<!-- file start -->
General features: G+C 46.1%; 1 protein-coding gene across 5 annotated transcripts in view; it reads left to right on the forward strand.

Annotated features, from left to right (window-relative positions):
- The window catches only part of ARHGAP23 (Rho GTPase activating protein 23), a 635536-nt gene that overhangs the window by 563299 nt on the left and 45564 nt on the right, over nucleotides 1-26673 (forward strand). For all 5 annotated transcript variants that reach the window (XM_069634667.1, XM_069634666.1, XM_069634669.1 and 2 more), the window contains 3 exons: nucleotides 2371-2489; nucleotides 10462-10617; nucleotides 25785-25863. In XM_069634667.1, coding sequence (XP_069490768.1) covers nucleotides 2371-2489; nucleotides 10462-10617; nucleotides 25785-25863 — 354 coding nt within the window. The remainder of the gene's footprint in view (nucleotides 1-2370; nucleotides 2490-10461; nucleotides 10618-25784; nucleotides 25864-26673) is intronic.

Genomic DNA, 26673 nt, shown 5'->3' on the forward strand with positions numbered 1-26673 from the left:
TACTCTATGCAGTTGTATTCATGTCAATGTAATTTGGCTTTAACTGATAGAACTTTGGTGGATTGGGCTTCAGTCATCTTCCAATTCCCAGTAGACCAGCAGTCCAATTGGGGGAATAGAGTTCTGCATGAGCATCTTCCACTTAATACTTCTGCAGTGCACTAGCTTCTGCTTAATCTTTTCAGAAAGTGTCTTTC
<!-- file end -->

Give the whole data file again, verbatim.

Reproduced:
General features: G+C 46.1%; 1 protein-coding gene across 5 annotated transcripts in view; it reads left to right on the forward strand.

Annotated features, from left to right (window-relative positions):
- The window catches only part of ARHGAP23 (Rho GTPase activating protein 23), a 635536-nt gene that overhangs the window by 563299 nt on the left and 45564 nt on the right, over nucleotides 1-26673 (forward strand). For all 5 annotated transcript variants that reach the window (XM_069634667.1, XM_069634666.1, XM_069634669.1 and 2 more), the window contains 3 exons: nucleotides 2371-2489; nucleotides 10462-10617; nucleotides 25785-25863. In XM_069634667.1, coding sequence (XP_069490768.1) covers nucleotides 2371-2489; nucleotides 10462-10617; nucleotides 25785-25863 — 354 coding nt within the window. The remainder of the gene's footprint in view (nucleotides 1-2370; nucleotides 2490-10461; nucleotides 10618-25784; nucleotides 25864-26673) is intronic.

Genomic DNA, 26673 nt, shown 5'->3' on the forward strand with positions numbered 1-26673 from the left:
TACTCTATGCAGTTGTATTCATGTCAATGTAATTTGGCTTTAACTGATAGAACTTTGGTGGATTGGGCTTCAGTCATCTTCCAATTCCCAGTAGACCAGCAGTCCAATTGGGGGAATAGAGTTCTGCATGAGCATCTTCCACTTAATACTTCTGCAGTGCACTAGCTTCTGCTTAATCTTTTCAGAAAGTGTCTTTC